• Sarah Fulton: "Let me start by applauding Red Clay for a history of getting a head start on equity and inclusion issues by taking steps like hiring chief equity officer, Dr. Bond. And this week, I was delighted to see that Superintendent Green introduced a whole host of new opportunities for students and staff, including bias trainings, town halls/listening sessions, and working groups focused on addressing racial justice in Red Clay. Centering the voices of Black and brown students is critical when it comes to addressing the root cause of some of these disparities mentioned above, as well as how racism in our schools affects academic success. We should do more of this, all throughout the year - we cannot let this be a one-time response. The fact remains that there is a clear imbalance between the way that Black and brown students are punished - especially students with disabilities - in contrast with their white peers. We need resources for more early interventions, (i.e. behavioral specialists), because we know that the school-to-prison pipeline can begin as early as pre-K for students with misdiagnosed behavior problems or other health concerns. Being more proactive in fostering a more compassionate school climate will help to reduce the amount of disciplinary actions taken against students of color. Every decision made by a school district ultimately affects school climate - from the more explicit ones, like adding additional implicit bias trainings or deciding whether or not to keep SROs, to the more subtle ones, like reducing the educator-to-student ratio which gives teachers more time for each student. Another important thing that could help improve school climate would be to create a strategic plan surrounding the climate assessments that educators fill out every year. To comprehensively address disciplinary disparities, we also need to hear the perspectives of educators."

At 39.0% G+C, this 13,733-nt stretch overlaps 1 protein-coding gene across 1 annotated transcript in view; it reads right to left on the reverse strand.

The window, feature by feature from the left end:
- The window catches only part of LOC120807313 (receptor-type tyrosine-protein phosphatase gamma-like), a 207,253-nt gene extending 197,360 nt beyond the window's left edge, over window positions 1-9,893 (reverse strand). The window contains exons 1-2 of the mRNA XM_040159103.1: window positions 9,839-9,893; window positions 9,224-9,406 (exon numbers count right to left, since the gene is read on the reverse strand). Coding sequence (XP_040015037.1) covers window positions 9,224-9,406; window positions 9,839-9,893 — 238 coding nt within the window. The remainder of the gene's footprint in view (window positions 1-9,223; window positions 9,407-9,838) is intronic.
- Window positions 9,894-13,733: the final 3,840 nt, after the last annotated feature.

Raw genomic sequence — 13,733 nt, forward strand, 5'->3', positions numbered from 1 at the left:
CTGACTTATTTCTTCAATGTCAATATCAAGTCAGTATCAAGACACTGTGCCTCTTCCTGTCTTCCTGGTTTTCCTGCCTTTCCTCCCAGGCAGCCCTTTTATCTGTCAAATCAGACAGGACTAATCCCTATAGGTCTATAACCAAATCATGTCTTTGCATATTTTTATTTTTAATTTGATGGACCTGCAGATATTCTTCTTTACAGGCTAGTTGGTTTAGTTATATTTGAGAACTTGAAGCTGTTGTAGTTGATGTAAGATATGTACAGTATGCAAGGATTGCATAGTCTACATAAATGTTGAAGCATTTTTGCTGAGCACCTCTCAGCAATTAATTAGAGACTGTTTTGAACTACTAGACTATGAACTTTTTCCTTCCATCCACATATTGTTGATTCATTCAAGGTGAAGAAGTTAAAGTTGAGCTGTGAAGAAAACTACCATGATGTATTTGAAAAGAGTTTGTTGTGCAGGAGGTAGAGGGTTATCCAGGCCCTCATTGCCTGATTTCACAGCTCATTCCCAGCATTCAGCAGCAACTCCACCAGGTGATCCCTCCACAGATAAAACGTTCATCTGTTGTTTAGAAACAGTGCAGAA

Red Clay Candidates - District G

  • Catherine H. Thompson: Not yet answered
  • Grace Otley: "Every student, staff, and administrator NEEDS to be trained on how to deal racism and discrimination in our schools. Too often, people witness racial injustices and are afraid to speak against them. This can change by becoming educated."

Red Clay Current Board Members

  • Adriana L. Bohm: "Red Clay needs to fully re-write their code of conduct; everyone who works for the district should have to take the implicit bias test and then they should be provided with training based on their results; the district should have proportional representation in all positions, especially in regards to educators and administrators; the district needs to re-draw feeder patterns so that we no longer have segregated schools in regards to poverty, racism, spec ed status, etc.; the district must remove entrance exams to qualify for magnet and charter school admissions; and the district must provide Talented and Gifted programs in all schools. These policies start us on the path to equity and excellence."
  • Jason P. Casper: Not yet answered
  • Jose Matthews: Not yet answered
  • Faith R. Newton: Not yet answered
  • Ashley E. Sabo: Not yet answered

3. What does equity mean to you?

Red Clay Candidates - District B

  • Martin Wilson: Not yet answered